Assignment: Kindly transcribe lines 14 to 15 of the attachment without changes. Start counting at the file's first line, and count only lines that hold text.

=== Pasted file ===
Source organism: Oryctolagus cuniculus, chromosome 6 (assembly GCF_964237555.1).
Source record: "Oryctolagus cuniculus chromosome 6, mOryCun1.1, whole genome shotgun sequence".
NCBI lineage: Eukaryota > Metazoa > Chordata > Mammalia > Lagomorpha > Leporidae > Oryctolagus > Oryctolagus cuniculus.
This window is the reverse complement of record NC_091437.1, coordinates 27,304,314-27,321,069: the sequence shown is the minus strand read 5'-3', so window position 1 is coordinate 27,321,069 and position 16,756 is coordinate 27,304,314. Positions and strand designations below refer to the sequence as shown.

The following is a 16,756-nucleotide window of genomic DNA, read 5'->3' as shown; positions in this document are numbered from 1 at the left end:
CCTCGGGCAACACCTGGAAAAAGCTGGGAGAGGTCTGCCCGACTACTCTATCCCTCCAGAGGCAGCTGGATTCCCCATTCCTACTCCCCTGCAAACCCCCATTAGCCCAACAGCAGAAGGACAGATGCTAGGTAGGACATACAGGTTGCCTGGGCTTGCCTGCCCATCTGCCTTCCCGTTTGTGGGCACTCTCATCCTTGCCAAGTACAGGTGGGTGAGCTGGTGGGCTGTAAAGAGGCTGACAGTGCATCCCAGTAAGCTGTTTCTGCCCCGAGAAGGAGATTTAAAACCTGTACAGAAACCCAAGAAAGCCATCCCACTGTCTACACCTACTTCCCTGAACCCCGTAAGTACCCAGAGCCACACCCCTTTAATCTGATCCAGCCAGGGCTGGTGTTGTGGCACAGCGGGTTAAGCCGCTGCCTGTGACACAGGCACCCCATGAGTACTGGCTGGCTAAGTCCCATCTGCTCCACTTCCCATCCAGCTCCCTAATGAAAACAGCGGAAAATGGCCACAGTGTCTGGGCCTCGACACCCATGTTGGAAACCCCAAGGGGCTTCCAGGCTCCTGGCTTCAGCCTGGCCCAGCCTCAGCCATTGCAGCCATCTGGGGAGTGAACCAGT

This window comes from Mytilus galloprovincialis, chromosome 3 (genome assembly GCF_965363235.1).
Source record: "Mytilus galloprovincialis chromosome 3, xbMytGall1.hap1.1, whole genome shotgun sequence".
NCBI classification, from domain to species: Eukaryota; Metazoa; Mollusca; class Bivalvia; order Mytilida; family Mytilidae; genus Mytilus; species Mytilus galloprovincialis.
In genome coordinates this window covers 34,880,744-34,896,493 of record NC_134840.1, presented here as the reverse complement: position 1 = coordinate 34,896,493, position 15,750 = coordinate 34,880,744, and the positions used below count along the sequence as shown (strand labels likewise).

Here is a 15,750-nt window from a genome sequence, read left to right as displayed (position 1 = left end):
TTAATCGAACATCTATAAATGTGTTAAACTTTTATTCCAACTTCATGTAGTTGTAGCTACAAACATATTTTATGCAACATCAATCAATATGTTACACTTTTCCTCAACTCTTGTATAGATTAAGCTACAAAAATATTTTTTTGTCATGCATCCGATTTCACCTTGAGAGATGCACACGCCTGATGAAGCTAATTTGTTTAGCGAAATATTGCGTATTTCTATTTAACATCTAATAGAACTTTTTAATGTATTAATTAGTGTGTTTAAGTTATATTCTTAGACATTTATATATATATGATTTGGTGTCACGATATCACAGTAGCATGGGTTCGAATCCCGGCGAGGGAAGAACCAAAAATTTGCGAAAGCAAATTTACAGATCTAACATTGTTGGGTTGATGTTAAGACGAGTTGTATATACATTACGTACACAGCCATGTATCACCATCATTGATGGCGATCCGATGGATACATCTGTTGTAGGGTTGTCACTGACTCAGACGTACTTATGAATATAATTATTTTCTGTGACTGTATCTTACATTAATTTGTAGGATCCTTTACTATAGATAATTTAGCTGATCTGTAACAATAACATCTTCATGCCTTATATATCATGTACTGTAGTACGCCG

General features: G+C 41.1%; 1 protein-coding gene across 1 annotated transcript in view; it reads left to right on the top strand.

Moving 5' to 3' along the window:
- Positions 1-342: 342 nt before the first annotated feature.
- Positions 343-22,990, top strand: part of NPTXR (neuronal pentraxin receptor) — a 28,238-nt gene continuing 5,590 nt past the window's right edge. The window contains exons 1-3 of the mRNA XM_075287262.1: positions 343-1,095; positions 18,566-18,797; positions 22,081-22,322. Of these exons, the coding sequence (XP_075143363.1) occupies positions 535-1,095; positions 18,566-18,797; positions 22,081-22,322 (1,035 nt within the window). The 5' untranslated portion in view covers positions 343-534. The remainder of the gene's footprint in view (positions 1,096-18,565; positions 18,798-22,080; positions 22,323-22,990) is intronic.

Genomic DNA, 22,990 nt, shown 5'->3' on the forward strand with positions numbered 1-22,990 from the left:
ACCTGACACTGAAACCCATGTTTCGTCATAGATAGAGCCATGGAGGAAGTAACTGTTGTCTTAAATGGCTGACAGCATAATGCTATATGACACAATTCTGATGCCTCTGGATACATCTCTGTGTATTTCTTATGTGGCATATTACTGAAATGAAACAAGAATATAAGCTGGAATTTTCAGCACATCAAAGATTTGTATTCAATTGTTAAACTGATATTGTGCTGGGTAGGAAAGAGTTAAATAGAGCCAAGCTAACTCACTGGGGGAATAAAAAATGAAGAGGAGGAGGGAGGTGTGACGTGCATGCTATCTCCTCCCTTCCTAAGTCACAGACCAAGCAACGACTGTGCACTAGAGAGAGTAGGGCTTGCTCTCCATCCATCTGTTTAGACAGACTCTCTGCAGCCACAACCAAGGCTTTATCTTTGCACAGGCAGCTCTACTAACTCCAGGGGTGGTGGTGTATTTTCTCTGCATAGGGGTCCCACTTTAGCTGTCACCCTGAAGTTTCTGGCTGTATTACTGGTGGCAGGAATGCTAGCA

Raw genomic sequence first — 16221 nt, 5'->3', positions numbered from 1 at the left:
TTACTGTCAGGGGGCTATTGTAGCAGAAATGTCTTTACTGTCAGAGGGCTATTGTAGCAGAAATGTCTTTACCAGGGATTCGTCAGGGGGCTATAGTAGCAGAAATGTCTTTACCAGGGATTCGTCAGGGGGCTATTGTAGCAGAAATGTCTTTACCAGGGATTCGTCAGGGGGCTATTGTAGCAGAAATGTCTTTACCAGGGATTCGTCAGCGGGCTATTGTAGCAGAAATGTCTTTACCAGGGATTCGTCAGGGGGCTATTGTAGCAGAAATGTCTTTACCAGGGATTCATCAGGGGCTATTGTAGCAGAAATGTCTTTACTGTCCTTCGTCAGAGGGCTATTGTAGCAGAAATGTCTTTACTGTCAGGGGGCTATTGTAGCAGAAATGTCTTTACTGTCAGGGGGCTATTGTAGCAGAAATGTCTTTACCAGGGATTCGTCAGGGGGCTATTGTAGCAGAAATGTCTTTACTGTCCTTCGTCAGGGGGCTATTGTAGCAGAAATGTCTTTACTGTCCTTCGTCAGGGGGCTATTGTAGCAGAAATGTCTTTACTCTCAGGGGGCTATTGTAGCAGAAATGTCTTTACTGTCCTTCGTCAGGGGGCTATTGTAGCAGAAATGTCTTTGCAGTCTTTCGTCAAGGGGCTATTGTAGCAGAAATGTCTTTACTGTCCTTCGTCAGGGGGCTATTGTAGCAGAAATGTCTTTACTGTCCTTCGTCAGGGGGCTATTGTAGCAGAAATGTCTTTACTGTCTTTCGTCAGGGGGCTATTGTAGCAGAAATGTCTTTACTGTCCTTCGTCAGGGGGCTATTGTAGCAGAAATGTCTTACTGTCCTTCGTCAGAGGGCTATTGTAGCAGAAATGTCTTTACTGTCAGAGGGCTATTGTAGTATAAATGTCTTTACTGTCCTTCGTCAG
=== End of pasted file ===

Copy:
Moving 5' to 3' along the window:
- Positions 1-342: 342 nt before the first annotated feature.